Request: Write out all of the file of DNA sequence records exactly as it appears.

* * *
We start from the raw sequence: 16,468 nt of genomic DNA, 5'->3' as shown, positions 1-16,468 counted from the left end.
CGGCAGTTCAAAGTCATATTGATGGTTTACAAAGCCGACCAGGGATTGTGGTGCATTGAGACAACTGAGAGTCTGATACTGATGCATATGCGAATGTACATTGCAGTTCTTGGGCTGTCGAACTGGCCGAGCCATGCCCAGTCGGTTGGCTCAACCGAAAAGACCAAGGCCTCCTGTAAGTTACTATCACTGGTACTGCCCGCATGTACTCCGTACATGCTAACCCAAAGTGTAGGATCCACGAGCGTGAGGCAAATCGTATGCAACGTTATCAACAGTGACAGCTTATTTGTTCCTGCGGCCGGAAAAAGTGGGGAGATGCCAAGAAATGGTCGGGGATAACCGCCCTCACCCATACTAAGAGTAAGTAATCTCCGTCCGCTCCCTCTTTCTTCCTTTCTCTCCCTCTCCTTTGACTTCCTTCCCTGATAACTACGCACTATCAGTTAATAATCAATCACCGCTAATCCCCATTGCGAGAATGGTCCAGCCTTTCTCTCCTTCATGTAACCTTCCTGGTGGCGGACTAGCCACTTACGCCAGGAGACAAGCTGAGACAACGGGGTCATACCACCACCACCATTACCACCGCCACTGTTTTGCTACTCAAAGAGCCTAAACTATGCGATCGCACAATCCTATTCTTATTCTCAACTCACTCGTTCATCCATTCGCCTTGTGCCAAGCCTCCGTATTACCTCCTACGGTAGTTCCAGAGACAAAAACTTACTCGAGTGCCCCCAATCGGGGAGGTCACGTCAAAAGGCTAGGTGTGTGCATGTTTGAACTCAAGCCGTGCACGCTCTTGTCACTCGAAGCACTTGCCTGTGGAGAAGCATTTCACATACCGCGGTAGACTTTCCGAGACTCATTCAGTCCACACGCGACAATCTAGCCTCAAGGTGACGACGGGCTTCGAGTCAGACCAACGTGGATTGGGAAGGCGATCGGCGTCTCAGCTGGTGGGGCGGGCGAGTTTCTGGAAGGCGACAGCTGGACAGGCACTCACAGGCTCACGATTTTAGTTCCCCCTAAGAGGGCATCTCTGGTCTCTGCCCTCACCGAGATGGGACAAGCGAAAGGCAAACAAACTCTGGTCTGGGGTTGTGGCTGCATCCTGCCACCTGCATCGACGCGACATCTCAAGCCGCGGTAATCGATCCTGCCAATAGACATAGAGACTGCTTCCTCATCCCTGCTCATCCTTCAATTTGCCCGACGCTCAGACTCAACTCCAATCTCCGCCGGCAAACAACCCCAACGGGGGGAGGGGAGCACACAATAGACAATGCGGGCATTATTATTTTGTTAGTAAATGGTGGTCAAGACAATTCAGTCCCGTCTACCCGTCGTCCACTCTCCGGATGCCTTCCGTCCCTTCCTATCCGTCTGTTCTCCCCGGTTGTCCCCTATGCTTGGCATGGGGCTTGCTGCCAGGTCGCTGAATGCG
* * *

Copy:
We start from the raw sequence: 16,468 nt of genomic DNA, 5'->3' as shown, positions 1-16,468 counted from the left end.
CGGCAGTTCAAAGTCATATTGATGGTTTACAAAGCCGACCAGGGATTGTGGTGCATTGAGACAACTGAGAGTCTGATACTGATGCATATGCGAATGTACATTGCAGTTCTTGGGCTGTCGAACTGGCCGAGCCATGCCCAGTCGGTTGGCTCAACCGAAAAGACCAAGGCCTCCTGTAAGTTACTATCACTGGTACTGCCCGCATGTACTCCGTACATGCTAACCCAAAGTGTAGGATCCACGAGCGTGAGGCAAATCGTATGCAACGTTATCAACAGTGACAGCTTATTTGTTCCTGCGGCCGGAAAAAGTGGGGAGATGCCAAGAAATGGTCGGGGATAACCGCCCTCACCCATACTAAGAGTAAGTAATCTCCGTCCGCTCCCTCTTTCTTCCTTTCTCTCCCTCTCCTTTGACTTCCTTCCCTGATAACTACGCACTATCAGTTAATAATCAATCACCGCTAATCCCCATTGCGAGAATGGTCCAGCCTTTCTCTCCTTCATGTAACCTTCCTGGTGGCGGACTAGCCACTTACGCCAGGAGACAAGCTGAGACAACGGGGTCATACCACCACCACCATTACCACCGCCACTGTTTTGCTACTCAAAGAGCCTAAACTATGCGATCGCACAATCCTATTCTTATTCTCAACTCACTCGTTCATCCATTCGCCTTGTGCCAAGCCTCCGTATTACCTCCTACGGTAGTTCCAGAGACAAAAACTTACTCGAGTGCCCCCAATCGGGGAGGTCACGTCAAAAGGCTAGGTGTGTGCATGTTTGAACTCAAGCCGTGCACGCTCTTGTCACTCGAAGCACTTGCCTGTGGAGAAGCATTTCACATACCGCGGTAGACTTTCCGAGACTCATTCAGTCCACACGCGACAATCTAGCCTCAAGGTGACGACGGGCTTCGAGTCAGACCAACGTGGATTGGGAAGGCGATCGGCGTCTCAGCTGGTGGGGCGGGCGAGTTTCTGGAAGGCGACAGCTGGACAGGCACTCACAGGCTCACGATTTTAGTTCCCCCTAAGAGGGCATCTCTGGTCTCTGCCCTCACCGAGATGGGACAAGCGAAAGGCAAACAAACTCTGGTCTGGGGTTGTGGCTGCATCCTGCCACCTGCATCGACGCGACATCTCAAGCCGCGGTAATCGATCCTGCCAATAGACATAGAGACTGCTTCCTCATCCCTGCTCATCCTTCAATTTGCCCGACGCTCAGACTCAACTCCAATCTCCGCCGGCAAACAACCCCAACGGGGGGAGGGGAGCACACAATAGACAATGCGGGCATTATTATTTTGTTAGTAAATGGTGGTCAAGACAATTCAGTCCCGTCTACCCGTCGTCCACTCTCCGGATGCCTTCCGTCCCTTCCTATCCGTCTGTTCTCCCCGGTTGTCCCCTATGCTTGGCATGGGGCTTGCTGCCAGGTCGCTGAATGCG